Houston company wins competition for children’s medical device

Medical equipment for children is typically majorly under-funded. Now a local company is in the national spotlight, after winning a competition for a medical device to help children. VITLS, which is based in Houston, just won the “Make Your Medical Device Pitch for Kids!” Competition. Children’s National Hospital and the University of Maryland, came up with the idea to help get more pediatric devices on the market.

They focused on devices that could help during a pandemic, all while bringing more innovation to children’s healthcare. "We developed a wearable device that monitors vital signs continuously. So currently, if you think of a Band-Aid. So it looks like this. It's worn on the chest, uses an adhesive, and it has an optical sensor that records vital signs and a temperature sensor as well. So we clicked everything a nurse would monitor when she or he comes to your bedside, and we do it continuously, which gives you great clarity into how a patient's vital signs change.

If they have an infection or something, you can see the fever starting to build up slowly," states Werner Vorster, the CEO of VITLS. His background is in software engineering and he used that knowledge to develop the warning device after his son suffered fever-related seizures. "So we would know when a fever was coming on and we could treat him or try and keep his temperature down, so he wouldn't have the seizures because it's very stressful. It doesn't really hurt him unless it's very long, but as a parent, it was really stressful. So we couldn't find anything than to do that, so it kind of snowballed into developing this and starting a company. We realized that there's a bigger need for monitoring in hospitals and there is for parents," states Werner.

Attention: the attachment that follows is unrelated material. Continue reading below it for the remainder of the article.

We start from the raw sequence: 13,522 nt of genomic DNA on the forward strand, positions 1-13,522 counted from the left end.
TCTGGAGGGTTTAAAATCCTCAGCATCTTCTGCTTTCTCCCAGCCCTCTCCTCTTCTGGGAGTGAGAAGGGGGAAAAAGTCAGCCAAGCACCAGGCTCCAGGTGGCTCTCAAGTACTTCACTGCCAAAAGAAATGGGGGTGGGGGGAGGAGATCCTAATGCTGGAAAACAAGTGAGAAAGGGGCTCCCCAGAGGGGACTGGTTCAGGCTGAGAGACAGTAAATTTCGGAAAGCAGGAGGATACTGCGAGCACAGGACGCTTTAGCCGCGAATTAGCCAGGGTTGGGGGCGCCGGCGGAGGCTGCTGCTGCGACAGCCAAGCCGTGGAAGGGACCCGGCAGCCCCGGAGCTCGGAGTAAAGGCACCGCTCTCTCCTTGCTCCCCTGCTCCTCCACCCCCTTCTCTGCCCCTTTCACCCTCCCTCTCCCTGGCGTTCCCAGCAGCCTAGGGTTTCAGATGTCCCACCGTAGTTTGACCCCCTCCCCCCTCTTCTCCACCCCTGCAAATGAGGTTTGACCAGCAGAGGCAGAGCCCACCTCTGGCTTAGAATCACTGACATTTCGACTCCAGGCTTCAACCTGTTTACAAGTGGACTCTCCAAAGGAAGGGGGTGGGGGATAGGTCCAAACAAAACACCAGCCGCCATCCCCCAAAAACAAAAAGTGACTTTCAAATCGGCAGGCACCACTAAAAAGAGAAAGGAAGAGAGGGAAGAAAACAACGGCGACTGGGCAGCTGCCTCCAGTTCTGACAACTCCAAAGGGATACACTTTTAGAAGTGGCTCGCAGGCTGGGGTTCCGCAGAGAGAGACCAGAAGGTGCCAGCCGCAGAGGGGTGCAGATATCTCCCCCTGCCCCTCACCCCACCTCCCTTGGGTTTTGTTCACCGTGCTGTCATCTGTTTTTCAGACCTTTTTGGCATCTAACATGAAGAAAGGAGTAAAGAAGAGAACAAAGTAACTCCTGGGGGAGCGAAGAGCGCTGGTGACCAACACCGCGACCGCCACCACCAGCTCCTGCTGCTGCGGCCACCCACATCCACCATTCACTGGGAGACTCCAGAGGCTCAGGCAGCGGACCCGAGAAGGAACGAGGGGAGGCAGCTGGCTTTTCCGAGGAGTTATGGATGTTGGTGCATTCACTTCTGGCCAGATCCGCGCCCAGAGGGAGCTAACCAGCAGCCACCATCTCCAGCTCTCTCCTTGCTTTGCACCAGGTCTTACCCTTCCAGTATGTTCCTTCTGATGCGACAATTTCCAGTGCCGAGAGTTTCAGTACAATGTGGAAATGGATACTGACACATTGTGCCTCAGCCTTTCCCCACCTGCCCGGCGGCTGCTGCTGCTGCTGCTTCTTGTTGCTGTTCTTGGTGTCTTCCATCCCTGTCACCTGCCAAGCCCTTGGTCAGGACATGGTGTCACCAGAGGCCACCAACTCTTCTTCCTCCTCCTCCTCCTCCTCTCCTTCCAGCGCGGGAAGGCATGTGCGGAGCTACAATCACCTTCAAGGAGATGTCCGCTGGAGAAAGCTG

Children's National Hospital is impressed with the concept that could help in or out of a hospital setting. "We're trying to close the gap that currently exists between innovation in adult healthcare and pediatrics, and our specific focus is on medical devices for children. Now, there is a perception that children are generally healthy, and that the market is simply too small for manufacturers to work on medical devices for children, so it all boils down to financials. It's a very small market, and it's very hard for the corporations and big manufacturing companies to justify the return on investment," explains Dr. Kolaleh Eskandanian, Vice President and Chief Innovation Officer of Children’s National Hospital.

       A large grant from the Food and Drug Administration will pave the way for more children's devices through this contest. Part of that was a $50,000 grant to VITLS. Werner says he plans to use that to enhance his product and get it on the market sooner, as well as to help to start developing another product.

       The competition was steep and now eight of the devices could be on the market soon. "So among those, there is a portable ICU ventilator for pediatric, as well as adult patients. There is a smart otoscope that quickly and accurately diagnoses ear infections, which can be so helpful to patients. So parents don't parents and patients so they don't have to go to the hospital for this very routine care that could be monitored from their home," says Dr. Eskandanian.